I MAESTEG GROUP OF SCHOOLS. WANTED, AX INTERMEDIATE SCHOOL OVERCROWDING AT OAKWOOD. The monthly meeting of the managers 01 the Maesteg Group of Schools was held or Friday afternoon, when there were present Messrs. John Howells (in the chair), J. Walters, T. Rees (Nantyffyllon), J. Roderick, T. Morgans, E. Williams, and the deputy clerk (Mr. J. Morgan). The Chairman, referring to Miss Mary J. Lyddon, of Garth School, whom the Inspec- tor stated at the last meeting had failed twice to pass her examination, said lie understood that teacher had not sat at all. It was obvious that some misunderstanding existed. Mr. Morgan explained that pro- bably Mr. Powell was enjoying a holiday, otherwise he would be present at the meeting and could give them an explanation in the matter.—Adjourned. Dr. James, chief education official, wrote, with reference to the managers' recommen- dation for a certificated teacher for Garth School, asking them to confirm the recent appointment or otherwise. It was decided to confirm the appointment. In another letter Dr. James wrote that the unsuccessful candidates at the King's Scholarship Examination would be admitted to positions this year, but would not be ad- mitted in future unless specially recom- mended by the managers. Mr. Mansel Franklen, clerk to the County Council, wrote with regard to the over- crowded state of Oakwood Schools, that no temporary building was available, and asking the managers to consider the advisability of building a Girls' School.—Mr. Morgan pointed out that no increase had been made in the attendance of this school for the past three years, and advised the managers to defer any recommendation for the present.— This was agreed to. A letter was read from Dr. James stating that the question of establishing a secondary school at Maesteg was deferred to the next meeting.—Mr. J. Roderick spoke strongly in support of an Intermediate School.—The managers decided to write the Education Committee expressing satisfaction that the matter was under consideration Dr. James wrote that the Education Com- mittee had decided, as a temporary measure only, to amalgamate the Higher Standards School with the Pupil Teachers' Centre, and appoint Mr. J. Silvan Evans, B.A., as headmaster at a salary of C220 per annum, and appoint Mr. Glover as headmaster of the Plasnewydd Boys' School at a salary of £ 200. Mr. Philip Thomas, of Bethania-street, wrote asking the managers to exempt his daughter, Winifred Thomas, from attending school. He had recently buried his wife, and had no one at home to keep house. His daughter was in the Higher Standards School.—The managers regretted they had no power in the matter. Mr. Llewellyn Evans, of the Nantyffyllon School, wrote resigning his position as pupil teacher owing to entering a training college. Mr. C. W. Samuel, of the Plasnewydd Boys' School, wrote resigning his position as certificated teacher. Miss Lizzie Thomas, of the Maesteg In- fants' School, applied for an increase of sal- ary. pointing out that she had five years ex- perience and was under-paid compared with teachers of the same qualifications and ex- perience in other places.—Mr. Walters re- marked that it was unfair that some teachers received more salary than others who were equally qualified.—It was decided that the clerk write the Education Committee recom- mending an increase of salary. A petition, signed by C. A. Walters, M. Davies, and others, was read, stating that their present salaries were too low to enable them to purchase books for study, and asking the managers to provide an evening course of instruction. The matter was left in abeyance. Miss M. A. Williams, headmistress of the Maesteg Merthyr Infants' School, com- plained of the overcrowded and under-staffed, state of her school. The managers agreed to take the matter into consideration. Mr. Glover reported that all the seven can- didates presented for examination as proba- tioners had passed. Twenty-three out of 27 had passed the labour examination. Having been appointed headmaster for the Plasnewydd Boys' School, he now terminated his engagement at the Higher Standards School, and begged to thank the managers and the clerk for their support in connection with his past diities. Mr. Grice, headmaster of the Nantyffyllon School, wrote complaining of the conduct of Sarah A. Thomas, one of his teachers who, he said, absented herself from school with- out leave. She stated she was ill, but was seen about the roads and at the Market- place. Two of the managers were deputed to see her on the matter, and to caution her that if any further complaints were received she would be dismissed. Miss Bessie Jones wrote resigning her posi- tion in consequence of entering Exeter Col- lege. Miss M. A. Morris wrote withdrawing her application for a position at the Higher Standards' School on account of her health, and asked to remain at the Plasnewydd Girls' School at a salary of £ 75.—The mana- gers agreed to recommend that Miss Morris remain at the Girls' School and that her sal- ary be increased. Miss M. James wrote asking leave to re- main at the Plasnewydd Infants' School until the 14th of September, after which she would leave for college.—Agreed. Mr. F. James wrote asking leave to remain at Garth School until the 10th of September, after which he would leave for college. The managers recommended the appoint- ment of Mr D. J. Jenkins, certificated assist- ant for Garth School, and also an Article 50, instead of Mr. Fred James. Miss Minnie Williams, of the Nantyffvllon School, who tendered her resignation at the last meeting, wrote asking leave to withdraw it. and to be allowed to continue her engage- ment.—Agreed. The Managers recommended the adjust- ment of the staff to fill in vacancies where teachers were leaving, as follows: -—For Nantyffyllon Mixed one untrained teacher; Plasnewydd Girls', ditto; Plasnewydd Boys', ditto; Plasnewydd Infants', ditto. It was decided to advertise for a trained female teacher who was qualified to teach French, and a trained science master for the P.T. Centre and Higher Standards School. Mr. John Howells was appointed chairman or the Group Managers for the ensuing year. and Mr. John Roderick vice-chairman. Mr. Roderick called attention to the low condition of the boundary wall at Nanty- ffyllon School. Children could get into the playground over the wall. Mr. Roderick was asked to arrange for the removal of some rubbish which had accumulated in a heap.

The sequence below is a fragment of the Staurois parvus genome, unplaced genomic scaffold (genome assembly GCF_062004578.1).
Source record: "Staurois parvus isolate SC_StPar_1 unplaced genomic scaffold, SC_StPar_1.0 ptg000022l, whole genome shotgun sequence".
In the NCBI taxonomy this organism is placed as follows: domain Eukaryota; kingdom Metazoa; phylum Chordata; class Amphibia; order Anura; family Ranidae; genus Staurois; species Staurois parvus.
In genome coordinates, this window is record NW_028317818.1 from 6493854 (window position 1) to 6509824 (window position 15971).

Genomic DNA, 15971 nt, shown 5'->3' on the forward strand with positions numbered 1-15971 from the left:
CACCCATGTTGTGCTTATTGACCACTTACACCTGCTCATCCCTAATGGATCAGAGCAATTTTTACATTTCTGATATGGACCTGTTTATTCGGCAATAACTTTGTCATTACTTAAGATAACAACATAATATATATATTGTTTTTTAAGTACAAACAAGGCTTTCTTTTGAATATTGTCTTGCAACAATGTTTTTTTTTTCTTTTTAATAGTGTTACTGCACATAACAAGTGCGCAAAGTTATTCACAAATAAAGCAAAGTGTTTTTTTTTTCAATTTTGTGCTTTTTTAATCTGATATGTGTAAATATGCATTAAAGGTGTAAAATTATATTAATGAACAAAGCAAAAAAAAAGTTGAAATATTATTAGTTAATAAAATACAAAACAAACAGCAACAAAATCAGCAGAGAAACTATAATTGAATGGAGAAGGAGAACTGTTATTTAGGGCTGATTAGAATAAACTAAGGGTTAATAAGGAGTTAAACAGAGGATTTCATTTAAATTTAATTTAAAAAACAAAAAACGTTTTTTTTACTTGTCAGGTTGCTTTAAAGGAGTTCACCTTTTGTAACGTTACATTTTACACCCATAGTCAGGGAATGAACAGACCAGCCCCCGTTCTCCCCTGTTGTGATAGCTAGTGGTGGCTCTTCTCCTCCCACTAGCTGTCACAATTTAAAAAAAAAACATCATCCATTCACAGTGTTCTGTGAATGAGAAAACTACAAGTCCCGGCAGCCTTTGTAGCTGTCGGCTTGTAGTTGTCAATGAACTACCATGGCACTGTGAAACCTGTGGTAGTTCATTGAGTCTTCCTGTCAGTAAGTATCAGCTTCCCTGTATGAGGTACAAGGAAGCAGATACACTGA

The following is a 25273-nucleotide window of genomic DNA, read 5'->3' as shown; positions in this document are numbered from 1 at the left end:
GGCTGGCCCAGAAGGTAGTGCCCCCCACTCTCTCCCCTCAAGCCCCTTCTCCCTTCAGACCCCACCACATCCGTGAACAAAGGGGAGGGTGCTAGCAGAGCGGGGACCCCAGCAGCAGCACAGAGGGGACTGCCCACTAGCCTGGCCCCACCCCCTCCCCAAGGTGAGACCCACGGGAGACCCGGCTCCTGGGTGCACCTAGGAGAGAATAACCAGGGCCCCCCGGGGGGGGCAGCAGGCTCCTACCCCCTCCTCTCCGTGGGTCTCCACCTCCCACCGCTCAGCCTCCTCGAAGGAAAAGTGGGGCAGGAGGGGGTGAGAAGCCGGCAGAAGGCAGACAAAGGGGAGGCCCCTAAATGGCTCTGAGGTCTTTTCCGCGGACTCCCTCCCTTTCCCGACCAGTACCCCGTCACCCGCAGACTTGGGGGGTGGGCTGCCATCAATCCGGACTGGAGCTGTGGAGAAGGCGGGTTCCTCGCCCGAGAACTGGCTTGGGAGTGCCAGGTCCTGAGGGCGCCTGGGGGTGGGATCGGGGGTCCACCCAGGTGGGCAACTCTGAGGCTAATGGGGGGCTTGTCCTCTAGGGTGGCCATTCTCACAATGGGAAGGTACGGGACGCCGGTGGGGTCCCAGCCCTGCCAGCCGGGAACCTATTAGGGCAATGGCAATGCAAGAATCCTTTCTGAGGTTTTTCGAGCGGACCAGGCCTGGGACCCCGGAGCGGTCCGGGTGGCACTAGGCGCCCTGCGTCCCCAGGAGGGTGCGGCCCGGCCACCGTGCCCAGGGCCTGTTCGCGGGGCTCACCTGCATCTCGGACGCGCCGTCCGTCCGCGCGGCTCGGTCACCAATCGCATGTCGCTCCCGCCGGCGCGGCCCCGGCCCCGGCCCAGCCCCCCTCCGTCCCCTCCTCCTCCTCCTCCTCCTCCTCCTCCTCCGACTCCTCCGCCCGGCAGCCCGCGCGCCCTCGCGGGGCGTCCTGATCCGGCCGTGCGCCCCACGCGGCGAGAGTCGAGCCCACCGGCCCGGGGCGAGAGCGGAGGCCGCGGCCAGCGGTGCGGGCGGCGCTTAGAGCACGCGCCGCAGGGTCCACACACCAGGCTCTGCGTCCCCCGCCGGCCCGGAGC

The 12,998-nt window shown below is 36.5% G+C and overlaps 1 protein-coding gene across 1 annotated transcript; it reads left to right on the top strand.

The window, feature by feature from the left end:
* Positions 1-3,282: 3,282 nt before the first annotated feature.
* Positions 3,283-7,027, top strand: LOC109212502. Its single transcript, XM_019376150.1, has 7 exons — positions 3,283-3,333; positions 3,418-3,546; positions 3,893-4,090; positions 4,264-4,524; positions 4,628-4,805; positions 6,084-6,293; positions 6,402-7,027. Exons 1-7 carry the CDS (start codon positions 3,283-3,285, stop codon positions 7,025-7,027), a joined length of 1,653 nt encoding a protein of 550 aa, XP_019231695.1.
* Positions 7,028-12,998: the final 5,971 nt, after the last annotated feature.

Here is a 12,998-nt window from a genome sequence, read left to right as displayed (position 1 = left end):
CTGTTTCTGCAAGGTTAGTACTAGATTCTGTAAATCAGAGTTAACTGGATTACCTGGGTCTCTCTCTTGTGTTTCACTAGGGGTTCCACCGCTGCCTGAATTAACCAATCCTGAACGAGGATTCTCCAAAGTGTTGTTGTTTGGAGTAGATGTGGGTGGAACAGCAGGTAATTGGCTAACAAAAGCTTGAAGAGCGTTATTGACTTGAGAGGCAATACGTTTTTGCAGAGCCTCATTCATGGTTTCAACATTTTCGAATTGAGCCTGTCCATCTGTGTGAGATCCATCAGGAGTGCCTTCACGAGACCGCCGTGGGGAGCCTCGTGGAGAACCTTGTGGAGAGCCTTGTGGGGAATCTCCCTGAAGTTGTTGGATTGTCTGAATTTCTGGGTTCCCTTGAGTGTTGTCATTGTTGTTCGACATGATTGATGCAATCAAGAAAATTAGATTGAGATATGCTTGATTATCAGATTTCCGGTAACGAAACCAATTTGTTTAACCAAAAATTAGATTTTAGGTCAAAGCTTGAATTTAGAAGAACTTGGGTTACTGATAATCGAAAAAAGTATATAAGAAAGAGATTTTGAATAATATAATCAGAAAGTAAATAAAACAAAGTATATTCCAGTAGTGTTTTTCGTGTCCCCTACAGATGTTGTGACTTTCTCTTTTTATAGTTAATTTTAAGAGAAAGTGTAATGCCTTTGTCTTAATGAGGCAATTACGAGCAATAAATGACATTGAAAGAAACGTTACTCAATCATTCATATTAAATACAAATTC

STRIKING BRIDGEND EVIDENCE. One swallow does not make a summer, nor does one striking cure prove a medicine to be o-ood. But when evidence is piled on evidence, proof on proof, case upon case, all given to us by neighbours, we must believe. Mr. John Thomas, 21 Chapel-street, Brid- gend. writes: "Dear Sirs,—I feel it my duty to write and acknowledge the .grea,t..benent, I have received from Doan's Backache Kid- ney Pills. Nearly three years ago I was seised with a severe attack of pains in my back and headache. I do not like to think of what I suffered—it was dreadful. Then came urinary disorders, the kidney secre- tions being thick and irregular. I got some medicine from the doctor, but I seemed to get worse instead of better. Just then I read about Doan's Backache Kid- ney Pills, and got some to try. J was as- tonished at the quick relief they brought me, and they soon cured me. From that time I kept well until two or three months ago, when I found the pains return, which is not surprising, seeing that I am out and about in all weathers. Re- membering how splendid Doan's Pills had proved for me some years ago, I got another supply of them, and they did not fail to put me right again. "I cannot be too thankfnl for the good I have got from these pills, and I shall cer- tainly recommend them at every opportun- ity. You are quite at liberty to publish my case. Yours truly (Signed). John Thomas. Doan's Backache Kidney Pilk are two shil- lings and ninepence per box (six boxes for thirteen shillings and ninepence). Of all chemists and stores, or post free, direct from Foster-McClellan Co., 8 Wells-street, Oxford- street, London, W. Doan's are the pills that cnred Mr. Thomas.